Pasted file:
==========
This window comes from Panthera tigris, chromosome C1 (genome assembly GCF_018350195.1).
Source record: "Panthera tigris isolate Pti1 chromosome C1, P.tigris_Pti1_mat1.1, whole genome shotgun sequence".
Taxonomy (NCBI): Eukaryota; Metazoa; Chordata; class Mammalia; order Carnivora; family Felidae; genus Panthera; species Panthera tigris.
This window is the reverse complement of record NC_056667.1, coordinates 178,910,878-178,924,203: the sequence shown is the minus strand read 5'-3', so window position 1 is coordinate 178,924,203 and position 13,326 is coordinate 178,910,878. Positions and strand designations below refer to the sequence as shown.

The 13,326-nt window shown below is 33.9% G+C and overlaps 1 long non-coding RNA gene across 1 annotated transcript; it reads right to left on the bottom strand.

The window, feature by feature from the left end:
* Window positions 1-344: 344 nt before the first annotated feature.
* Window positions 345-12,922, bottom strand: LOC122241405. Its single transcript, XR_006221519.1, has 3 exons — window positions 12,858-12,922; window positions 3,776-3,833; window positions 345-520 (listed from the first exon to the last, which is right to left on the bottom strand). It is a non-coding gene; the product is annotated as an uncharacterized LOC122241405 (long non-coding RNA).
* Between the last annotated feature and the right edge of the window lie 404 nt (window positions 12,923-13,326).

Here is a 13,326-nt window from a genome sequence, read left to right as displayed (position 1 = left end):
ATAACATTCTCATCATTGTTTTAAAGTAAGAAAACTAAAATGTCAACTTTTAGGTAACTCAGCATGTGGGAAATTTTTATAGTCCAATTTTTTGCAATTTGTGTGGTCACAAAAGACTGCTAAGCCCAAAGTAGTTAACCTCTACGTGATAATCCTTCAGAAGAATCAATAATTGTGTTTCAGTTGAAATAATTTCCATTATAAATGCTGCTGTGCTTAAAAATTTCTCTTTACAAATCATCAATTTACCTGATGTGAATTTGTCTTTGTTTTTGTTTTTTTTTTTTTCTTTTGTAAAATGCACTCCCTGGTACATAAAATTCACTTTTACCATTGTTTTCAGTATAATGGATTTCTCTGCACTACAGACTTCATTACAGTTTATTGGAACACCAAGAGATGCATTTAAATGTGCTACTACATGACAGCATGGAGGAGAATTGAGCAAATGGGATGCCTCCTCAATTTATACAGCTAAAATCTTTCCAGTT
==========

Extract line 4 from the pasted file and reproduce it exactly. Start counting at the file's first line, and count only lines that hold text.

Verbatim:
This window is the reverse complement of record NC_056667.1, coordinates 178,910,878-178,924,203: the sequence shown is the minus strand read 5'-3', so window position 1 is coordinate 178,924,203 and position 13,326 is coordinate 178,910,878. Positions and strand designations below refer to the sequence as shown.